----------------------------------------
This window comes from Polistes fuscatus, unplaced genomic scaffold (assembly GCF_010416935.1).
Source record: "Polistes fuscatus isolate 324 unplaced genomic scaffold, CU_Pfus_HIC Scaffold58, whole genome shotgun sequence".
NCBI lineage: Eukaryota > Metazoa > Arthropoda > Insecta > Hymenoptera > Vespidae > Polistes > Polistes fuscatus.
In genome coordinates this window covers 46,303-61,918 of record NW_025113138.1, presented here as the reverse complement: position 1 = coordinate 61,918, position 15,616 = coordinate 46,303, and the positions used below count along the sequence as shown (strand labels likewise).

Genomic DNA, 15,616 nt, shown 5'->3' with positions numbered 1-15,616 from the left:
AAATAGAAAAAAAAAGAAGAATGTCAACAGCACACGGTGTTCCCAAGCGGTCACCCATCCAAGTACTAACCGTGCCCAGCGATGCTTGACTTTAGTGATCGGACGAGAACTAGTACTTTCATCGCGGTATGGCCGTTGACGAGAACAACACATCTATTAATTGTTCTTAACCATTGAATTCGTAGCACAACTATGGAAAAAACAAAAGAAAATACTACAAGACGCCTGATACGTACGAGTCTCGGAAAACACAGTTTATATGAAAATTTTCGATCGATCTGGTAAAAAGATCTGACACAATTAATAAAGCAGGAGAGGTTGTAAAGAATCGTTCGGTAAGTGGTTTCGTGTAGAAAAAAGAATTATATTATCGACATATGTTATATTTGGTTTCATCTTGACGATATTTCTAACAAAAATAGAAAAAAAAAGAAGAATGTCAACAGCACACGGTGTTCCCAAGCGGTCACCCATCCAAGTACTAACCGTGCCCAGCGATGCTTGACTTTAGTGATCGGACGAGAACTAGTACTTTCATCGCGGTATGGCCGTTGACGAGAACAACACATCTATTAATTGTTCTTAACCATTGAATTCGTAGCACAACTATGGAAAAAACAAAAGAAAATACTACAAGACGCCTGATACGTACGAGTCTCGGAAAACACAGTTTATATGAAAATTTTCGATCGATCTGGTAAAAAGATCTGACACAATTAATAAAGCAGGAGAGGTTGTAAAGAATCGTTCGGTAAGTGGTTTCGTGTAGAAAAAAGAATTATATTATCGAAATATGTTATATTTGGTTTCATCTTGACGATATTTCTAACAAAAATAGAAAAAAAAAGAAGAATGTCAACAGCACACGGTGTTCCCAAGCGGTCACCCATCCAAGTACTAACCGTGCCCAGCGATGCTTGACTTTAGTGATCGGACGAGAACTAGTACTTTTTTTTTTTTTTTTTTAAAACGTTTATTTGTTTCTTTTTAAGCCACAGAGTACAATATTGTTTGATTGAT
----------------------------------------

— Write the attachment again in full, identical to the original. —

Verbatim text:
This window comes from Polistes fuscatus, unplaced genomic scaffold (assembly GCF_010416935.1).
Source record: "Polistes fuscatus isolate 324 unplaced genomic scaffold, CU_Pfus_HIC Scaffold58, whole genome shotgun sequence".
NCBI lineage: Eukaryota > Metazoa > Arthropoda > Insecta > Hymenoptera > Vespidae > Polistes > Polistes fuscatus.
In genome coordinates this window covers 46,303-61,918 of record NW_025113138.1, presented here as the reverse complement: position 1 = coordinate 61,918, position 15,616 = coordinate 46,303, and the positions used below count along the sequence as shown (strand labels likewise).

Genomic DNA, 15,616 nt, shown 5'->3' with positions numbered 1-15,616 from the left:
AAATAGAAAAAAAAAGAAGAATGTCAACAGCACACGGTGTTCCCAAGCGGTCACCCATCCAAGTACTAACCGTGCCCAGCGATGCTTGACTTTAGTGATCGGACGAGAACTAGTACTTTCATCGCGGTATGGCCGTTGACGAGAACAACACATCTATTAATTGTTCTTAACCATTGAATTCGTAGCACAACTATGGAAAAAACAAAAGAAAATACTACAAGACGCCTGATACGTACGAGTCTCGGAAAACACAGTTTATATGAAAATTTTCGATCGATCTGGTAAAAAGATCTGACACAATTAATAAAGCAGGAGAGGTTGTAAAGAATCGTTCGGTAAGTGGTTTCGTGTAGAAAAAAGAATTATATTATCGACATATGTTATATTTGGTTTCATCTTGACGATATTTCTAACAAAAATAGAAAAAAAAAGAAGAATGTCAACAGCACACGGTGTTCCCAAGCGGTCACCCATCCAAGTACTAACCGTGCCCAGCGATGCTTGACTTTAGTGATCGGACGAGAACTAGTACTTTCATCGCGGTATGGCCGTTGACGAGAACAACACATCTATTAATTGTTCTTAACCATTGAATTCGTAGCACAACTATGGAAAAAACAAAAGAAAATACTACAAGACGCCTGATACGTACGAGTCTCGGAAAACACAGTTTATATGAAAATTTTCGATCGATCTGGTAAAAAGATCTGACACAATTAATAAAGCAGGAGAGGTTGTAAAGAATCGTTCGGTAAGTGGTTTCGTGTAGAAAAAAGAATTATATTATCGAAATATGTTATATTTGGTTTCATCTTGACGATATTTCTAACAAAAATAGAAAAAAAAAGAAGAATGTCAACAGCACACGGTGTTCCCAAGCGGTCACCCATCCAAGTACTAACCGTGCCCAGCGATGCTTGACTTTAGTGATCGGACGAGAACTAGTACTTTTTTTTTTTTTTTTTTAAAACGTTTATTTGTTTCTTTTTAAGCCACAGAGTACAATATTGTTTGATTGAT